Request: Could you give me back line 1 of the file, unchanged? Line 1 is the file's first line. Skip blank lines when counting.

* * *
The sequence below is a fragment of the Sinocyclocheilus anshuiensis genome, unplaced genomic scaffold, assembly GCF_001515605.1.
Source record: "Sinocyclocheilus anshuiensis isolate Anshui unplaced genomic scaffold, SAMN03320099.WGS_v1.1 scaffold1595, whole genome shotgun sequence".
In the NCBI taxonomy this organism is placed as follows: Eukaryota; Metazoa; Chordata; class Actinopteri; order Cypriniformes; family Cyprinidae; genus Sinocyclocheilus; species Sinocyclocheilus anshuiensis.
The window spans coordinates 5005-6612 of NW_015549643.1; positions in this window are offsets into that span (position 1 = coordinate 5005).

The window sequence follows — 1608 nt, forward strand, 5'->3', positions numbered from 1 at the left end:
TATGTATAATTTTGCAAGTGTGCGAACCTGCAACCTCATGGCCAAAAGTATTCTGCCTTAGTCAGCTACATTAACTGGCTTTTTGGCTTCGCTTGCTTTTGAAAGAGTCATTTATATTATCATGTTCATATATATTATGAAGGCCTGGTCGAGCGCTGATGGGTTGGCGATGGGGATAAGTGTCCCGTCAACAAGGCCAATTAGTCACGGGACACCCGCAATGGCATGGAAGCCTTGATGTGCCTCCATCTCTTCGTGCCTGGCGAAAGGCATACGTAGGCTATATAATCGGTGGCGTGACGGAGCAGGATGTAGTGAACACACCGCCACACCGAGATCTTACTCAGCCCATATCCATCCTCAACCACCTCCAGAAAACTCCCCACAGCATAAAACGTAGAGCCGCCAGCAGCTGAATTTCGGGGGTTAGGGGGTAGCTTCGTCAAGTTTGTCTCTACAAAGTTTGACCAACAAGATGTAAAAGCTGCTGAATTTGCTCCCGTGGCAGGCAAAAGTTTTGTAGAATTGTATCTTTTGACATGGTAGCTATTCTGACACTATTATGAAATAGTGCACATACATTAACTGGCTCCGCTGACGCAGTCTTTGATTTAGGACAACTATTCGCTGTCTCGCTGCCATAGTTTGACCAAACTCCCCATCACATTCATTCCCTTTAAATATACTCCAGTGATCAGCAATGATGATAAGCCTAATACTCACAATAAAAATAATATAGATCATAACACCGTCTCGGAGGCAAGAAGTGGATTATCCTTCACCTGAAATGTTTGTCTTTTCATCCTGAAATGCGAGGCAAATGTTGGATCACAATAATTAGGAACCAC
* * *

The sequence below is a fragment of the Sinocyclocheilus anshuiensis genome, unplaced genomic scaffold, assembly GCF_001515605.1.